Former drug car now running for the law
The 1981 Pontiac Firebird Trans Am has something of a checkered past. Although the car rolled off the line with the iconic “Smokey and the Bandit” black paint and gold hood plumage, we don’t know whether it ever ran interference for a truckload of beer headed to Atlanta from Texarkana.
What we do know is that sometime in the 1990s, the car fell in with a bad crowd and was seized during a Galveston Police Department drug operation. It sat in a parking lot for awhile and deteriorated.
About that time, Lt. Tommy Hansen of the Galveston County Sheriff’s Office learned about a program called Beat the Heat, which uses drag racing cars as educational and public-relations tools to combat drug and alcohol abuse and street racing.
Hansen convinced former Sheriff Joe Max Taylor to let him form a chapter of Beat the Heat, all of which is funded exclusively through private gifts and donations.
Among the first donations Hansen arranged was of the Firebird.
“It was in pretty bad shape,” he said. “And it was a typical ‘80s car — not enough power to get out of its own way.”
None of that’s true anymore.
The car has gone through several iterations since Hansen took it over. It ran for a time with mostly stock suspension and body — done in the green and white of the Galveston County Sheriff’s Office — and propelled by an engine built around an old marine block.
Today, the car is outfitted with custom-built running gear and most of the original sheet metal had been replaced with fiberglass. With that and some chopping, the car is about 600 pounds lighter than it was.
As with all drag cars, the star of this show is the engine, which has a story of its own. About 15 years ago, Hansen met a GM executive in charge of the company’s performance parts division who offered to help with the car.
“I told him my engine was dying a slow death and asked if he could get me a new set of aluminum heads,” Hansen said.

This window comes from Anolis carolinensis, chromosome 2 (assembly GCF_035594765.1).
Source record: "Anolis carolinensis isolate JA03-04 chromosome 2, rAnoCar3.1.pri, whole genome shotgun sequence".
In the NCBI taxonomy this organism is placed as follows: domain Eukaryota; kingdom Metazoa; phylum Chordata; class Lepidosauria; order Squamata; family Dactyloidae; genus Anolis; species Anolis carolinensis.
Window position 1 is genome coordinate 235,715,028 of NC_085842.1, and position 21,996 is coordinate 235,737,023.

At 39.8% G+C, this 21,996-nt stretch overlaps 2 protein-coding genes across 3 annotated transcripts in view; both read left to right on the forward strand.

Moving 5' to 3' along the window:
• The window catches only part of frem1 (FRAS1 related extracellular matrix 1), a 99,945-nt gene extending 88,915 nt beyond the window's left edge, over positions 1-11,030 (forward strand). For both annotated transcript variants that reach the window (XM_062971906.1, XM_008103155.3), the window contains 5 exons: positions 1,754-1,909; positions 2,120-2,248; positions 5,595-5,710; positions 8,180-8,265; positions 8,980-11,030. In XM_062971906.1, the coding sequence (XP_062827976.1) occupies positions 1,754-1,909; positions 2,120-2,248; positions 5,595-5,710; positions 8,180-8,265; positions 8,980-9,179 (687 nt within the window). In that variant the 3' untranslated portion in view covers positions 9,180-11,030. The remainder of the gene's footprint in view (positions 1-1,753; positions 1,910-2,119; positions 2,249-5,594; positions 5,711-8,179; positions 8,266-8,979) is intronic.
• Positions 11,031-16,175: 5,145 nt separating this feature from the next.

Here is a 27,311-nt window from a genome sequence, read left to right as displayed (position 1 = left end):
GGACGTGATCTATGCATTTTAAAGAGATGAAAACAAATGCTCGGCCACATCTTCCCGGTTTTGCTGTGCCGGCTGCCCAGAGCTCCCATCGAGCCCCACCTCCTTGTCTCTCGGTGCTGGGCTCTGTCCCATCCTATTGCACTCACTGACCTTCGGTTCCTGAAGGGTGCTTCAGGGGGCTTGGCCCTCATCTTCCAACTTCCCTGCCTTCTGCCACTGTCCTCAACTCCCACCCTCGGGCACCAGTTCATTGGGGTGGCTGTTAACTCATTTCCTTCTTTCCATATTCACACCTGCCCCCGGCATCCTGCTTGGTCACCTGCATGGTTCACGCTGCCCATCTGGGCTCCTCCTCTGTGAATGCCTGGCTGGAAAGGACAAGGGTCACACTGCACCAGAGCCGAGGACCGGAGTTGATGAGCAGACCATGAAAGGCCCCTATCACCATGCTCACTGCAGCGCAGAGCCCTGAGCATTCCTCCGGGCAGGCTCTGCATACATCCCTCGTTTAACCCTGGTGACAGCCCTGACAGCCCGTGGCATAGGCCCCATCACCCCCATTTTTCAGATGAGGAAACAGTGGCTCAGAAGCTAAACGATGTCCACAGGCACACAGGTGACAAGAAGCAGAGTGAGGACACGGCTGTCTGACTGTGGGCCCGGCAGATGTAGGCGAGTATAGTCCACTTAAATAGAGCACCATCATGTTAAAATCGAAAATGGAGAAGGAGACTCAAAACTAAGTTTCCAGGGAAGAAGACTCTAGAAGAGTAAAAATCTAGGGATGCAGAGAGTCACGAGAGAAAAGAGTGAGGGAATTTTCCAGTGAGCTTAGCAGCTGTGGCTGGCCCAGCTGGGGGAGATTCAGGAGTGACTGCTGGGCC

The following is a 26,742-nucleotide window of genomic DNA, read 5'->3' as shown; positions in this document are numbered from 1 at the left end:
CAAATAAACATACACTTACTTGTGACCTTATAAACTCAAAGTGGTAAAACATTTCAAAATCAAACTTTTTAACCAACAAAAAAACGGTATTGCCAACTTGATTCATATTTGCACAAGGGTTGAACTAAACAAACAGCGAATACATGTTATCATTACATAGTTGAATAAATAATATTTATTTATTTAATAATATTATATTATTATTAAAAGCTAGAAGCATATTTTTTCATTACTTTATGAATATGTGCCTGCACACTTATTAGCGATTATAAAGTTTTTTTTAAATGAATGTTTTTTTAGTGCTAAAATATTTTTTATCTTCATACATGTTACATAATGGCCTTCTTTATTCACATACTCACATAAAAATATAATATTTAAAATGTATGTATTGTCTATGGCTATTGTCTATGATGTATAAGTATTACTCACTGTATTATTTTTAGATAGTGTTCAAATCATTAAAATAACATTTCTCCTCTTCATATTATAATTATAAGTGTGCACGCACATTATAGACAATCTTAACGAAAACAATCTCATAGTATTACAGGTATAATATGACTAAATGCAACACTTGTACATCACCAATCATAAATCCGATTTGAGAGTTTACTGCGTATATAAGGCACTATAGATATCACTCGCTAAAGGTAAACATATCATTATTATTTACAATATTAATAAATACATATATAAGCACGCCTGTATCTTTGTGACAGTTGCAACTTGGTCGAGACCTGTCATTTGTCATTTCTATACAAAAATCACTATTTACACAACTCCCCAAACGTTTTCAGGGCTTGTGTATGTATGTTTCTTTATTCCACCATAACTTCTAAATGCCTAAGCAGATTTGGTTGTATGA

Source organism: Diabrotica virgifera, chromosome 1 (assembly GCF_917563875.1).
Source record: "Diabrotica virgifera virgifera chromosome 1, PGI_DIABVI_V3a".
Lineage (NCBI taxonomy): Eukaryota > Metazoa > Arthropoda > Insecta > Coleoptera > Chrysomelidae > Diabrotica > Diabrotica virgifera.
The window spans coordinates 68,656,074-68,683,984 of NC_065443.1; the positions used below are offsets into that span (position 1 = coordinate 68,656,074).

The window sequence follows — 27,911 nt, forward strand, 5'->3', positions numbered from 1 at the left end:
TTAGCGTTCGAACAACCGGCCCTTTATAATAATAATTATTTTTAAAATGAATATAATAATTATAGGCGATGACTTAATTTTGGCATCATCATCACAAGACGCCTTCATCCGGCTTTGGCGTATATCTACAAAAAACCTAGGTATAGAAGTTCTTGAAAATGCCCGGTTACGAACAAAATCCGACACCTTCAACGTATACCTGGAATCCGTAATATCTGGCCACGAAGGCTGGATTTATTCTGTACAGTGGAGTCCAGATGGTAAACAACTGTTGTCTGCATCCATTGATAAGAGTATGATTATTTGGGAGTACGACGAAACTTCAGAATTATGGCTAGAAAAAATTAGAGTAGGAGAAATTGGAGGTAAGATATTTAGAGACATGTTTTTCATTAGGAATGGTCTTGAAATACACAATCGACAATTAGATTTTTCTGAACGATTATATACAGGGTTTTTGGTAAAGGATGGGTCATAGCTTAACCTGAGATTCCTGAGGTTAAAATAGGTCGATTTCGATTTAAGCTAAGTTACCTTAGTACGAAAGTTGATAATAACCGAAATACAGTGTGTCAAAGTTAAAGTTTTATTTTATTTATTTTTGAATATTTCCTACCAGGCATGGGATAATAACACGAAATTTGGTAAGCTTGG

Time passed and Hansen pretty much forgot about the conversation until one day he got an email asking where he wanted his custom-built, high-performance crate engine delivered.
Since shortly after that, the car has been powered by 502 cubic-inch GM Performance Parts engine naturally aspirated through a Holley Dominator carburetor rated at 1,100 cubic feet per minute.
With a few modifications by Hansen and his crew of volunteers, the engine produces about 670 horsepower, Hansen said.
All that muscle is channeled into a GM Turbo-Hydramatic 400 transmission outfitted with a high-performance torque converter and GM 12-bolt rear end with 4:10 gears.
The car spends a lot of time at parades and events meant to break down the walls between law enforcement officers and the public, which is its primary job.
It is, however, a real race car, able to cover a quarter-mile in a highly respectable 10 seconds flat at about 135 mph.
The crew takes the car to races a half a dozen or so times a year with Hansen behind the wheel.
“I’ve tried to get some of the other guys to drive it,” Hansen said. “They all say the same thing — ‘I don’t want to be the one who wrecks it.’”
While drag racing is a hoot, Hansen said he gets the most fun and satisfaction from the car’s stationary role.
“When we’re out there with no badges and no guns, the biggest gangster in town might come up just to see the car and talk about it,” he said.
“It really does break down the walls. We have people who came to see the car when they were kids bringing their own kids and grandkids.
“It’s a great way to reach people.”